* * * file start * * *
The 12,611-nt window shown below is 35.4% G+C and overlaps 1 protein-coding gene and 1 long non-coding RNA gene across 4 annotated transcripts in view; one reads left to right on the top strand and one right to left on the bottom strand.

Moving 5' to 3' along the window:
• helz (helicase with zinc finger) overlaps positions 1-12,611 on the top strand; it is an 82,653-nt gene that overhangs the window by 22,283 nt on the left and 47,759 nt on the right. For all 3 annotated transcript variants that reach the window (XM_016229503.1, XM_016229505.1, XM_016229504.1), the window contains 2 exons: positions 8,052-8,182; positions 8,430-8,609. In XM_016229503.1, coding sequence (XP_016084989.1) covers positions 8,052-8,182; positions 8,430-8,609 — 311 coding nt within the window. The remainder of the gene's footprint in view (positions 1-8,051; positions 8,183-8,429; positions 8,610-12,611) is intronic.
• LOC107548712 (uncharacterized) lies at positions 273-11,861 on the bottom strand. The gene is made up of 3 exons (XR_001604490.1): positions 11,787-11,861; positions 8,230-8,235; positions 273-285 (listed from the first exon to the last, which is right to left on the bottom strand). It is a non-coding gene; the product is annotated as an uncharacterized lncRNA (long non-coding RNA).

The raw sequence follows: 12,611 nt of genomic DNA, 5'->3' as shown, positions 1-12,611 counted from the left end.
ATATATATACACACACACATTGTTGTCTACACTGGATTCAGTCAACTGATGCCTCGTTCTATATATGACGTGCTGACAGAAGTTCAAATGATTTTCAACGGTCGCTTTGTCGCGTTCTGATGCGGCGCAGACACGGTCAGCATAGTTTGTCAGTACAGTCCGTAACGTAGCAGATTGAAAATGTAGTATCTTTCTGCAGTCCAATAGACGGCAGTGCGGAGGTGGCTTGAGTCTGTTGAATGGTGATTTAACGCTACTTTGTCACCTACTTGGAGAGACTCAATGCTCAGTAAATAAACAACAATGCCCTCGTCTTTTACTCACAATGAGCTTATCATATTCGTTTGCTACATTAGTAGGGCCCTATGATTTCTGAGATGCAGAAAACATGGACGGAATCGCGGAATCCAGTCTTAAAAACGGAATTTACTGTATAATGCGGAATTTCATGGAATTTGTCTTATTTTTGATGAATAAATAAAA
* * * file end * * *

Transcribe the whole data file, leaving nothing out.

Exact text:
The 12,611-nt window shown below is 35.4% G+C and overlaps 1 protein-coding gene and 1 long non-coding RNA gene across 4 annotated transcripts in view; one reads left to right on the top strand and one right to left on the bottom strand.

Moving 5' to 3' along the window:
• helz (helicase with zinc finger) overlaps positions 1-12,611 on the top strand; it is an 82,653-nt gene that overhangs the window by 22,283 nt on the left and 47,759 nt on the right. For all 3 annotated transcript variants that reach the window (XM_016229503.1, XM_016229505.1, XM_016229504.1), the window contains 2 exons: positions 8,052-8,182; positions 8,430-8,609. In XM_016229503.1, coding sequence (XP_016084989.1) covers positions 8,052-8,182; positions 8,430-8,609 — 311 coding nt within the window. The remainder of the gene's footprint in view (positions 1-8,051; positions 8,183-8,429; positions 8,610-12,611) is intronic.
• LOC107548712 (uncharacterized) lies at positions 273-11,861 on the bottom strand. The gene is made up of 3 exons (XR_001604490.1): positions 11,787-11,861; positions 8,230-8,235; positions 273-285 (listed from the first exon to the last, which is right to left on the bottom strand). It is a non-coding gene; the product is annotated as an uncharacterized lncRNA (long non-coding RNA).

The raw sequence follows: 12,611 nt of genomic DNA, 5'->3' as shown, positions 1-12,611 counted from the left end.
ATATATATACACACACACATTGTTGTCTACACTGGATTCAGTCAACTGATGCCTCGTTCTATATATGACGTGCTGACAGAAGTTCAAATGATTTTCAACGGTCGCTTTGTCGCGTTCTGATGCGGCGCAGACACGGTCAGCATAGTTTGTCAGTACAGTCCGTAACGTAGCAGATTGAAAATGTAGTATCTTTCTGCAGTCCAATAGACGGCAGTGCGGAGGTGGCTTGAGTCTGTTGAATGGTGATTTAACGCTACTTTGTCACCTACTTGGAGAGACTCAATGCTCAGTAAATAAACAACAATGCCCTCGTCTTTTACTCACAATGAGCTTATCATATTCGTTTGCTACATTAGTAGGGCCCTATGATTTCTGAGATGCAGAAAACATGGACGGAATCGCGGAATCCAGTCTTAAAAACGGAATTTACTGTATAATGCGGAATTTCATGGAATTTGTCTTATTTTTGATGAATAAATAAAA